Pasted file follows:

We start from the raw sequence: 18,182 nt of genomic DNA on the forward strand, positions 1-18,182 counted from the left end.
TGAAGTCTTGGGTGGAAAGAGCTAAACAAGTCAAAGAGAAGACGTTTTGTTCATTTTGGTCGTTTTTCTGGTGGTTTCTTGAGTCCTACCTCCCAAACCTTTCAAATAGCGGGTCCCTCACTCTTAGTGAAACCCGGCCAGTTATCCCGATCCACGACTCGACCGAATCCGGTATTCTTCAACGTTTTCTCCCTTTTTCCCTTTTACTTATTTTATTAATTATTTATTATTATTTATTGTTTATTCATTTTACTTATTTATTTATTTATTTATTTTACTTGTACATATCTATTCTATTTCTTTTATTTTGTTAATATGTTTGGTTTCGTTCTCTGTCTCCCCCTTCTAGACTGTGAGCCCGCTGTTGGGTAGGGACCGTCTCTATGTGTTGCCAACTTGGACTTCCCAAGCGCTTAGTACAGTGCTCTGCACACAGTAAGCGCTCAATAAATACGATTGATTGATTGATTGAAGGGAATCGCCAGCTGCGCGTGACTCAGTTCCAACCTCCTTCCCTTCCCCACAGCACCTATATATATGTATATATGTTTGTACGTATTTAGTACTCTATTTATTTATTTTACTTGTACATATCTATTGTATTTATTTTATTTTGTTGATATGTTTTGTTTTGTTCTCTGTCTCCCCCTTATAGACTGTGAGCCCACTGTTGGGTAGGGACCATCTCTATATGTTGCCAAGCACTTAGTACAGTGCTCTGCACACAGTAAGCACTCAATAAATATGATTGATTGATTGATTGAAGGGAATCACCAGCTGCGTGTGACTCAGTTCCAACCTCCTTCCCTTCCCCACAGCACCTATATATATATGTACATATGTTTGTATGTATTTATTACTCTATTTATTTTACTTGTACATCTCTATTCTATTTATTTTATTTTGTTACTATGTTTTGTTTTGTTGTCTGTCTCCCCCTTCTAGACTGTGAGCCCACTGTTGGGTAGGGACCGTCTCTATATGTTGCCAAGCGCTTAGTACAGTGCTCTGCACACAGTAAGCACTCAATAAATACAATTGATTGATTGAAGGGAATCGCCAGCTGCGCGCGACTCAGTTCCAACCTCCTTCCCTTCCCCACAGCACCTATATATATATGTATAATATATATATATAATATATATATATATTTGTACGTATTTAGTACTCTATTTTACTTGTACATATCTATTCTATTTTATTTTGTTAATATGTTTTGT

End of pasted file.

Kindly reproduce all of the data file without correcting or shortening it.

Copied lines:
We start from the raw sequence: 18,182 nt of genomic DNA on the forward strand, positions 1-18,182 counted from the left end.
TGAAGTCTTGGGTGGAAAGAGCTAAACAAGTCAAAGAGAAGACGTTTTGTTCATTTTGGTCGTTTTTCTGGTGGTTTCTTGAGTCCTACCTCCCAAACCTTTCAAATAGCGGGTCCCTCACTCTTAGTGAAACCCGGCCAGTTATCCCGATCCACGACTCGACCGAATCCGGTATTCTTCAACGTTTTCTCCCTTTTTCCCTTTTACTTATTTTATTAATTATTTATTATTATTTATTGTTTATTCATTTTACTTATTTATTTATTTATTTATTTTACTTGTACATATCTATTCTATTTCTTTTATTTTGTTAATATGTTTGGTTTCGTTCTCTGTCTCCCCCTTCTAGACTGTGAGCCCGCTGTTGGGTAGGGACCGTCTCTATGTGTTGCCAACTTGGACTTCCCAAGCGCTTAGTACAGTGCTCTGCACACAGTAAGCGCTCAATAAATACGATTGATTGATTGATTGAAGGGAATCGCCAGCTGCGCGTGACTCAGTTCCAACCTCCTTCCCTTCCCCACAGCACCTATATATATGTATATATGTTTGTACGTATTTAGTACTCTATTTATTTATTTTACTTGTACATATCTATTGTATTTATTTTATTTTGTTGATATGTTTTGTTTTGTTCTCTGTCTCCCCCTTATAGACTGTGAGCCCACTGTTGGGTAGGGACCATCTCTATATGTTGCCAAGCACTTAGTACAGTGCTCTGCACACAGTAAGCACTCAATAAATATGATTGATTGATTGATTGAAGGGAATCACCAGCTGCGTGTGACTCAGTTCCAACCTCCTTCCCTTCCCCACAGCACCTATATATATATGTACATATGTTTGTATGTATTTATTACTCTATTTATTTTACTTGTACATCTCTATTCTATTTATTTTATTTTGTTACTATGTTTTGTTTTGTTGTCTGTCTCCCCCTTCTAGACTGTGAGCCCACTGTTGGGTAGGGACCGTCTCTATATGTTGCCAAGCGCTTAGTACAGTGCTCTGCACACAGTAAGCACTCAATAAATACAATTGATTGATTGAAGGGAATCGCCAGCTGCGCGCGACTCAGTTCCAACCTCCTTCCCTTCCCCACAGCACCTATATATATATGTATAATATATATATATAATATATATATATATTTGTACGTATTTAGTACTCTATTTTACTTGTACATATCTATTCTATTTTATTTTGTTAATATGTTTTGT